Representatives from the World Bank, the Critical Ecosystem Partnership Fund (CEPF), the United Nations Development Program (UNDP), and governments from several African countries met in late April at the second in a series of regional meetings to explore how to improve linkages between the CEPF initiative and Bank operations.
The World Bank, which launched CEPF together with Conservation International and the Global Environment Facility (GEF) in 2000, is one of five CEPF donor partners. The Government of Japan and the John D. and Catherine T. MacArthur Foundation have also since joined the partnership.
The two-day workshop in Cape Town, South Africa was designed by the Bank’s Global Programs and Partnerships Group (GPP) to help increase synergies between CEPF and the Bank’s country programs. The first workshop, covering Latin America, was held in Brazil in January (See related story: World Bank, CEPF Forge Greater Links).
The participants, who also included representatives from World Bank implementing agencies in the region, learned about CEPF activities in Africa’s biodiversity hotspots as well as UNDP-GEF funding approaches in Kenya and Tanzania.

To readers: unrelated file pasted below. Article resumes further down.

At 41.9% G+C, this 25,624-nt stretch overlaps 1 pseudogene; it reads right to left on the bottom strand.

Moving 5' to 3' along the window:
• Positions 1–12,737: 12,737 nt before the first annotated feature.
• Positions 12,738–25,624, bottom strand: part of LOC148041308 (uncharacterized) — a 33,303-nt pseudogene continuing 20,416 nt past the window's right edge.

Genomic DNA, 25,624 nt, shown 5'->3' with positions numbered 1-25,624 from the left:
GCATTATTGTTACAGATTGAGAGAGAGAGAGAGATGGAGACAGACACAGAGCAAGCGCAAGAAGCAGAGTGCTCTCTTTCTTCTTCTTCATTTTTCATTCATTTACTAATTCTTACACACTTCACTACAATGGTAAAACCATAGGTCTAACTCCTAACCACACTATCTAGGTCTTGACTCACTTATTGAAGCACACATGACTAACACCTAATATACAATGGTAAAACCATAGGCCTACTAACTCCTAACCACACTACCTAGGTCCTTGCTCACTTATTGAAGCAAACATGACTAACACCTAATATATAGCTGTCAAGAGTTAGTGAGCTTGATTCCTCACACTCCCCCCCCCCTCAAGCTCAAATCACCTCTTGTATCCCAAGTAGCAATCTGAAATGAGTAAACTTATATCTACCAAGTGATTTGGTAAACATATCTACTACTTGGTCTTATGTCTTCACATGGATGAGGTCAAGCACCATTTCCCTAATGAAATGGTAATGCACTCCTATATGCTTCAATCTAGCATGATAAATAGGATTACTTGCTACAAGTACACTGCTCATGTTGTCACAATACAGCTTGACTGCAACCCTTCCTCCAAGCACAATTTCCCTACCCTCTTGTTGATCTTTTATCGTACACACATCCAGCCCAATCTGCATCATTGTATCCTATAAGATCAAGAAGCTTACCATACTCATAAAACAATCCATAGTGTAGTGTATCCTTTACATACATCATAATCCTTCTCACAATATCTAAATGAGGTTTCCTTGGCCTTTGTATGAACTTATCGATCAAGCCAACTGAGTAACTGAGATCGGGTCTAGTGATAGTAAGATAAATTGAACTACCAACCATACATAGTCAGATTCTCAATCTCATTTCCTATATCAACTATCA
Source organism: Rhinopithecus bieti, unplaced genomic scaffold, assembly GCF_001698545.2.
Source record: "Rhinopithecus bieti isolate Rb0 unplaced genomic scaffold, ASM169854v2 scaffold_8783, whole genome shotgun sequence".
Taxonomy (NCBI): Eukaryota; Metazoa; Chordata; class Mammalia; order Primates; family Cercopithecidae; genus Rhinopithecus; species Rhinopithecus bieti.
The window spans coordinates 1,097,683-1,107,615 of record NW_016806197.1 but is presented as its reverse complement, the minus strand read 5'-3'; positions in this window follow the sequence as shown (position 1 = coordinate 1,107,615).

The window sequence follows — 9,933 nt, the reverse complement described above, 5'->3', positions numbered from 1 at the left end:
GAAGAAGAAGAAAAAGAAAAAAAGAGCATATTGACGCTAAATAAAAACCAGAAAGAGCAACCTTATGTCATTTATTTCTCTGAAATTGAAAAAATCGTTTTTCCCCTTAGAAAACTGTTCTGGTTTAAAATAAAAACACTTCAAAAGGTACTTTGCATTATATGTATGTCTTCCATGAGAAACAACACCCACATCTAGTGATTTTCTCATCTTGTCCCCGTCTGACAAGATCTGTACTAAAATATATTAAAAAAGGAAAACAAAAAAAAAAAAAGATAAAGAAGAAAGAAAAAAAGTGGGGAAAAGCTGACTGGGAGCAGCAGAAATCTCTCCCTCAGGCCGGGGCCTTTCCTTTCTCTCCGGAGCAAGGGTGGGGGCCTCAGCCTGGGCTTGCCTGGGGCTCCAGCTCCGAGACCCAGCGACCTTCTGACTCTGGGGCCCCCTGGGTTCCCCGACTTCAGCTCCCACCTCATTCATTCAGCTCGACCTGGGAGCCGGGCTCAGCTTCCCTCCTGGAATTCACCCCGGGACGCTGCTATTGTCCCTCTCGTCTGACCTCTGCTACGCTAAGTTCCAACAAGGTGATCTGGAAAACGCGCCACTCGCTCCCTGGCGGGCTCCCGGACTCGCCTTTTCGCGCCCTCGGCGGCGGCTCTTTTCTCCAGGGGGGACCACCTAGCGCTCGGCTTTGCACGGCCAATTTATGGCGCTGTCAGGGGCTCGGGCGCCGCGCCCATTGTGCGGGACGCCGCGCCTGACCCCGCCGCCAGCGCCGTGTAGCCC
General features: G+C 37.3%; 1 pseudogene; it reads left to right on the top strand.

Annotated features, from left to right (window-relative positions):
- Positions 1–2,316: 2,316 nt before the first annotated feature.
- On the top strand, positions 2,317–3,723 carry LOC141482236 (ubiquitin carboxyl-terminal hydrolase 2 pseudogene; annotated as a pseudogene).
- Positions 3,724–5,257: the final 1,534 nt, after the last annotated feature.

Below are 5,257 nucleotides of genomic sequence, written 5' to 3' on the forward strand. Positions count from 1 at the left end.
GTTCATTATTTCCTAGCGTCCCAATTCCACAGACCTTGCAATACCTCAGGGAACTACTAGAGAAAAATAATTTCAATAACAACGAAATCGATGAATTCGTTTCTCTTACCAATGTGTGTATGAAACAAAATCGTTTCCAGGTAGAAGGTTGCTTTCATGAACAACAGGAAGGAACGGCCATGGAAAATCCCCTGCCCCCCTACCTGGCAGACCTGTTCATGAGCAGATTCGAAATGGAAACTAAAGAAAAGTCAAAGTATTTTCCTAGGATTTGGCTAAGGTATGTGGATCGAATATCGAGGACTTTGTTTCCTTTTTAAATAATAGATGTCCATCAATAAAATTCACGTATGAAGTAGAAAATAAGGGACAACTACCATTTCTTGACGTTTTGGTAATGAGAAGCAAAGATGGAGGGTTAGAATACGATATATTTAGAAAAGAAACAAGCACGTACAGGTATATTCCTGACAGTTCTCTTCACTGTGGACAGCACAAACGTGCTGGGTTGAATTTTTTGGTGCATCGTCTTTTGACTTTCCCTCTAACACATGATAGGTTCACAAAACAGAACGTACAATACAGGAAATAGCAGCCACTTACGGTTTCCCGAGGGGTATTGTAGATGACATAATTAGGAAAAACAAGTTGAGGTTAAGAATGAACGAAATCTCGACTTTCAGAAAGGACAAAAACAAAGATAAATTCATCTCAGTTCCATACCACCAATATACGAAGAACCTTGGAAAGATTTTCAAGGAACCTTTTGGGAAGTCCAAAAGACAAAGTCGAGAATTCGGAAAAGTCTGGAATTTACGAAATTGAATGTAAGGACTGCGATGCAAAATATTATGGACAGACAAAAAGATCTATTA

Building on the conclusions of the first workshop, discussions covered regional differences and focused on how to improve linkages at the country level. Suggestions for scaling up collaboration ranged from collaborative work to further incorporate biodiversity targets into national macroeconomic planning to monitoring and evaluation of the effects of biodiversity conservation on poverty alleviation.
In an evening reception, South African National Biodiversity Institute CEO Brian Huntley welcomed CEPF grant recipients and partners from the Cape Floristic Region and Succulent Karoo hotspots to a presentation of recent highlights in the area, including an innovative capacity building program supported by CEPF and plans to develop a biodiversity conservation corridor in the Namaqualand region of the Succulent Karoo Hotspot.
To date, CEPF has committed more than $16 million to support local nongovernmental organizations, community groups and other civil society partners in their efforts to conserve key areas within six of Africa’s biodiversity hotspots. Each grant helps implement specific investment priorities designed together with stakeholders.
Michael Carroll, the World Bank’s task team leader for CEPF, told participants in his closing statement: “As a representative of the Bank, I’m very glad to see closer links being made not just between CEPF and ourselves but also between the CEPF coordination units at a hotspot level.”
CEPF coordination representatives were present from the Eastern Arc Mountains and Coastal Forests region of Tanzania and Kenya, as well as from the Madagascar and Indian Ocean Islands Hotspot and the two southern Africa hotspots.
The regional meeting for Asia is expected to take place in Indonesia in June.
Learn more from the materials provided to the participants (all documents are in PDF format):